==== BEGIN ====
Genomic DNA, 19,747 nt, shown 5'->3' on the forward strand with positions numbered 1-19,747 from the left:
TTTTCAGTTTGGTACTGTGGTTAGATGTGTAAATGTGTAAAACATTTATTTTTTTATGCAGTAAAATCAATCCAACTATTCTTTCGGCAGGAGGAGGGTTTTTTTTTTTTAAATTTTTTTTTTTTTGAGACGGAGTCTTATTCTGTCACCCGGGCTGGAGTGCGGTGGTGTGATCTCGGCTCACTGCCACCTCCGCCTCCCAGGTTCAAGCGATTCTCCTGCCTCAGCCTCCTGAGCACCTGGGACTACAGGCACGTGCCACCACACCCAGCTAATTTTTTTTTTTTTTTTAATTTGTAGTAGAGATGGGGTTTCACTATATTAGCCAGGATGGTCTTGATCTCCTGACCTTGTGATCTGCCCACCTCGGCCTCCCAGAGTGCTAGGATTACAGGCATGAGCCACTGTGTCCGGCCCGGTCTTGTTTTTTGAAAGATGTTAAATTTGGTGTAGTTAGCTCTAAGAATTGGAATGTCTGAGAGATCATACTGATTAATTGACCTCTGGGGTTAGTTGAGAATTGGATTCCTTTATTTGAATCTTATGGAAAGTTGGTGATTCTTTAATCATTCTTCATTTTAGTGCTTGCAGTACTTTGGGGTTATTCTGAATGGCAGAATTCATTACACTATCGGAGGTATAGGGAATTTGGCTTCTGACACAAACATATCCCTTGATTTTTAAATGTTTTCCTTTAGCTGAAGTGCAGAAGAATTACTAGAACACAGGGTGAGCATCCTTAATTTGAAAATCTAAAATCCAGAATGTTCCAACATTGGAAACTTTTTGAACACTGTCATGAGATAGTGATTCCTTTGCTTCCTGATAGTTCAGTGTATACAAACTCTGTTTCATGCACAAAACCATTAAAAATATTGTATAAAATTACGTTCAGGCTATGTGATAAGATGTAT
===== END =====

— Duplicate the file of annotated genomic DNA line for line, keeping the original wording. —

Genomic DNA, 19,747 nt, shown 5'->3' on the forward strand with positions numbered 1-19,747 from the left:
TTTTCAGTTTGGTACTGTGGTTAGATGTGTAAATGTGTAAAACATTTATTTTTTTATGCAGTAAAATCAATCCAACTATTCTTTCGGCAGGAGGAGGGTTTTTTTTTTTTAAATTTTTTTTTTTTTGAGACGGAGTCTTATTCTGTCACCCGGGCTGGAGTGCGGTGGTGTGATCTCGGCTCACTGCCACCTCCGCCTCCCAGGTTCAAGCGATTCTCCTGCCTCAGCCTCCTGAGCACCTGGGACTACAGGCACGTGCCACCACACCCAGCTAATTTTTTTTTTTTTTTTAATTTGTAGTAGAGATGGGGTTTCACTATATTAGCCAGGATGGTCTTGATCTCCTGACCTTGTGATCTGCCCACCTCGGCCTCCCAGAGTGCTAGGATTACAGGCATGAGCCACTGTGTCCGGCCCGGTCTTGTTTTTTGAAAGATGTTAAATTTGGTGTAGTTAGCTCTAAGAATTGGAATGTCTGAGAGATCATACTGATTAATTGACCTCTGGGGTTAGTTGAGAATTGGATTCCTTTATTTGAATCTTATGGAAAGTTGGTGATTCTTTAATCATTCTTCATTTTAGTGCTTGCAGTACTTTGGGGTTATTCTGAATGGCAGAATTCATTACACTATCGGAGGTATAGGGAATTTGGCTTCTGACACAAACATATCCCTTGATTTTTAAATGTTTTCCTTTAGCTGAAGTGCAGAAGAATTACTAGAACACAGGGTGAGCATCCTTAATTTGAAAATCTAAAATCCAGAATGTTCCAACATTGGAAACTTTTTGAACACTGTCATGAGATAGTGATTCCTTTGCTTCCTGATAGTTCAGTGTATACAAACTCTGTTTCATGCACAAAACCATTAAAAATATTGTATAAAATTACGTTCAGGCTATGTGATAAGATGTAT